# Good references for analytic solutions to nonlinear ordinary differential equations?

I am faced with a non-autonomous initial value problem for a function $x:[0,\infty) \to \mathbb{R}^2$ of the form $$x'(t) = f(t,x(t))$$ for $f: [0,\infty) \times \mathbb{R}^2 \to \mathbb{R}^2$ with initial condition $x(0)$. Now, the function $f$ is such that $$f(t,x) = t^{-1} f_{-1}(x) + f_0(x) + t f_1(x)$$ where the functions $f_n: \mathbb{R}^2 \to \mathbb{R}^2$ are analytic (in fact, polynomial). Furthermore, the initial condition is such that $$\lim_{t\to 0^+} f(t,x(t))$$ exists. This means that there is a formal power series for $x(t)$ around $t=0$ which solves the initial value problem; although it depends on a parameter (related to $x'(0)$) which cannot be fixed. In other words, I get a formal power series in $ct$, for some real number $c$ which cannot be determined. My problem is to determine the radius of convergence of this power series in $ct$.

Alas, my expertise with analytic solutions of ODEs stops with the standard undergraduate fare of the Frobenius method,... but only for linear equations. Hence I am asking the MO community for some readable reference(s) for the nonlinear case.

What I am actually interested is in whether the solution will blow up in finite time. (Actually, in the problem $t$ is not really time, but inverse distance from a black-hole-like singularity and by blowing up in finite time, what I am after is whether the solution is indeed a black hole; i.e., whether there is an event horizon.) I cannot prove that this is the same as the formal power series solution having a finite radius of convergence, but this is precisely what happens in the black hole solutions I know: Schwarzschild and Reissner-Nordström, for instance.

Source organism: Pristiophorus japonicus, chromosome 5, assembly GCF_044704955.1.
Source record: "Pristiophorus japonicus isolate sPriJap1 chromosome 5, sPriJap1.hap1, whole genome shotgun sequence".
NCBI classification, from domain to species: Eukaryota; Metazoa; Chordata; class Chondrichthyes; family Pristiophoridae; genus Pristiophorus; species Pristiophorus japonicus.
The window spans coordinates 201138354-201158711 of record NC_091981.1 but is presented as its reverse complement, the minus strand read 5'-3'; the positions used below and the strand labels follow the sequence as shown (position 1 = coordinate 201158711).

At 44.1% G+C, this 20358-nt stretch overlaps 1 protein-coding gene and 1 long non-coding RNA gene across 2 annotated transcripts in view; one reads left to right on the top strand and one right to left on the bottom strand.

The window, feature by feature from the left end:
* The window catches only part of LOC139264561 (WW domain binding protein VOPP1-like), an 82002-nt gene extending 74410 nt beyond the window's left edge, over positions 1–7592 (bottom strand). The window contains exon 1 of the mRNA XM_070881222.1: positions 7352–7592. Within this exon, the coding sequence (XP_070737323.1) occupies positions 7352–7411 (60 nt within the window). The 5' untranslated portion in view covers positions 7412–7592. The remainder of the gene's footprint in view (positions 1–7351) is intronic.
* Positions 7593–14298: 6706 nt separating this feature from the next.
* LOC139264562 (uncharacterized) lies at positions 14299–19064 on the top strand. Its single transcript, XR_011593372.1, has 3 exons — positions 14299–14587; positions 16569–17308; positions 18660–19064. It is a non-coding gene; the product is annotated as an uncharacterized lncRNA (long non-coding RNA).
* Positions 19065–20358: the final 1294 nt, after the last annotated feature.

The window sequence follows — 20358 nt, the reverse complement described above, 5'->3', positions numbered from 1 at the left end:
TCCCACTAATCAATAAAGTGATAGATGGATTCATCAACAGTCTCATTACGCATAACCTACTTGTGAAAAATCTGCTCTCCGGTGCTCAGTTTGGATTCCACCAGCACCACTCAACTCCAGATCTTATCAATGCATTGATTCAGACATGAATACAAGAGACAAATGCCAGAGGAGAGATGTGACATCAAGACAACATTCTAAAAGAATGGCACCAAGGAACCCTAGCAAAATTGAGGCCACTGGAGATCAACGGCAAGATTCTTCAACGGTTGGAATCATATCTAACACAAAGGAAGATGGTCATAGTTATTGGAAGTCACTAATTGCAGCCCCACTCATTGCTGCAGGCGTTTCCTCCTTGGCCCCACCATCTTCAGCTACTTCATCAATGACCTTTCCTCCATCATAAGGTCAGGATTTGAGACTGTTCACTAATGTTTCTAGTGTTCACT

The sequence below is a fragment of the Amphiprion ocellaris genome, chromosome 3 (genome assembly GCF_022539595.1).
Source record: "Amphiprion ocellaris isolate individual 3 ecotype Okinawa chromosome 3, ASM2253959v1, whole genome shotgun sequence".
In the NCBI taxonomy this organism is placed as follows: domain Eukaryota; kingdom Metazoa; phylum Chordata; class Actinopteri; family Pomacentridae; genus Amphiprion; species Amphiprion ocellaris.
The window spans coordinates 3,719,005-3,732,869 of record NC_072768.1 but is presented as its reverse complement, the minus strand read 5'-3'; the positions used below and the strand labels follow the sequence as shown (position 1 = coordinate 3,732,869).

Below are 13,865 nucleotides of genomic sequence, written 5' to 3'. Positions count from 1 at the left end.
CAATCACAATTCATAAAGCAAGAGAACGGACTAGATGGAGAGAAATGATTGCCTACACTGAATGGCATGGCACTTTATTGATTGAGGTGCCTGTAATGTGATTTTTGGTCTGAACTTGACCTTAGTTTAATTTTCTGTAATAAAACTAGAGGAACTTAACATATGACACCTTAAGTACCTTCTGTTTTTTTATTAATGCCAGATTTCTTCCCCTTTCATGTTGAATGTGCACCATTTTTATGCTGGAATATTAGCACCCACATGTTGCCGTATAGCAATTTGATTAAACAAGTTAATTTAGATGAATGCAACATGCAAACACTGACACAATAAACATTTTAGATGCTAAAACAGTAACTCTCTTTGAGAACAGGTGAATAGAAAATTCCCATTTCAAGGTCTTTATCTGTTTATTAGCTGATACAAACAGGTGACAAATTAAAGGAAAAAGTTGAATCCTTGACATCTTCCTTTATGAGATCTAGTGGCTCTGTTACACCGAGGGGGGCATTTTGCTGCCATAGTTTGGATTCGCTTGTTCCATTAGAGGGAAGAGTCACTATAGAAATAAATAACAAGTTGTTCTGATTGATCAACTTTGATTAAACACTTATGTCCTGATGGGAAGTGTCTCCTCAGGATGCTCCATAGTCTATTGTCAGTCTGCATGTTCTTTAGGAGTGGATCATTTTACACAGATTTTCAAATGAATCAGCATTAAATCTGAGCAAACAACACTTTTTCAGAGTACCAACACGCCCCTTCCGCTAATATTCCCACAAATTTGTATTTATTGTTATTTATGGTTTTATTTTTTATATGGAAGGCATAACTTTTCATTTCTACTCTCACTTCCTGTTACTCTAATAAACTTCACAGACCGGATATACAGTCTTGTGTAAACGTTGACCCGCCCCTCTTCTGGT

• Do you really want the radius of convergence, rather than the maximum existence time of the ODE? – Deane Yang May 28 '10 at 22:09
• He really just wants maximum existence time. See his comment to my answer below. By the way, with the f_n's being polynomials, does the radius of convergence not necessarily equal the maximum existence time? – KConrad May 28 '10 at 22:14
• Thanks, I missed what he said. I don't see why the radius of convergence should equal the maximum existence time. For example, all you have to do is cook up an ODE where the solution is, say, $x(t) = 1 - (1+t^2)^{-1}$. This has radius of convergence equal to 1 but infinite existence time. – Deane Yang May 28 '10 at 22:21
• Deane: Oh, of course. The function x(t) = 1/(1+t^2) is defined for all t and satisfies x'(t) = -2t*x(t)^2 and x(0) = 1, with the power series having radius of convergence 1. Did you add a constant to the function for a specific reason? – KConrad May 28 '10 at 22:55
• I found the texts "Ordinary differential equations in the complex domain" by Einar Hille, reissued by Dover, 1997 and "Ordinary differential equations" by E. L. Ince, reissued by Dover, 1956 (still available some time ago) rather helpful. – thomashennecke Apr 16 '14 at 8:50